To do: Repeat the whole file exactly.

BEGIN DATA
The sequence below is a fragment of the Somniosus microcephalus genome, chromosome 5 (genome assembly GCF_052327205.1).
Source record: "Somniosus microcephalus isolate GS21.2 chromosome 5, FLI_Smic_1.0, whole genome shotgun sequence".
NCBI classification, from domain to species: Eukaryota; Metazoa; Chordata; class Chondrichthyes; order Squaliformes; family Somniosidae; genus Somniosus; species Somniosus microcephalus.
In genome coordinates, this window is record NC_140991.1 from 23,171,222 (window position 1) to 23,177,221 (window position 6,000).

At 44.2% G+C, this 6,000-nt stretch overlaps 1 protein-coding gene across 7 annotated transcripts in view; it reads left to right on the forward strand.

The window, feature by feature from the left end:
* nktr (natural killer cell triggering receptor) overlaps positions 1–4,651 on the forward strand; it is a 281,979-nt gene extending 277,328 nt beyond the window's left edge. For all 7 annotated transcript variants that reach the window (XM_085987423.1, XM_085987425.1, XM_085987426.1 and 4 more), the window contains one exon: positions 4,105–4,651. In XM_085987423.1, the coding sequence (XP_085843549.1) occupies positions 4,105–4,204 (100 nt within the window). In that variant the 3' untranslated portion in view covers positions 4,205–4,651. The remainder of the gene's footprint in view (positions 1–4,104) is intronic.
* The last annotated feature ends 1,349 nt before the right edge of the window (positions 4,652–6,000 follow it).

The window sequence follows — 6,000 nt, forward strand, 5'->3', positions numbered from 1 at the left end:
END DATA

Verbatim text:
The sequence below is a fragment of the Somniosus microcephalus genome, chromosome 5 (genome assembly GCF_052327205.1).
Source record: "Somniosus microcephalus isolate GS21.2 chromosome 5, FLI_Smic_1.0, whole genome shotgun sequence".
NCBI classification, from domain to species: Eukaryota; Metazoa; Chordata; class Chondrichthyes; order Squaliformes; family Somniosidae; genus Somniosus; species Somniosus microcephalus.
In genome coordinates, this window is record NC_140991.1 from 23,171,222 (window position 1) to 23,177,221 (window position 6,000).

At 44.2% G+C, this 6,000-nt stretch overlaps 1 protein-coding gene across 7 annotated transcripts in view; it reads left to right on the forward strand.

The window, feature by feature from the left end:
* nktr (natural killer cell triggering receptor) overlaps positions 1–4,651 on the forward strand; it is a 281,979-nt gene extending 277,328 nt beyond the window's left edge. For all 7 annotated transcript variants that reach the window (XM_085987423.1, XM_085987425.1, XM_085987426.1 and 4 more), the window contains one exon: positions 4,105–4,651. In XM_085987423.1, the coding sequence (XP_085843549.1) occupies positions 4,105–4,204 (100 nt within the window). In that variant the 3' untranslated portion in view covers positions 4,205–4,651. The remainder of the gene's footprint in view (positions 1–4,104) is intronic.
* The last annotated feature ends 1,349 nt before the right edge of the window (positions 4,652–6,000 follow it).

The window sequence follows — 6,000 nt, forward strand, 5'->3', positions numbered from 1 at the left end: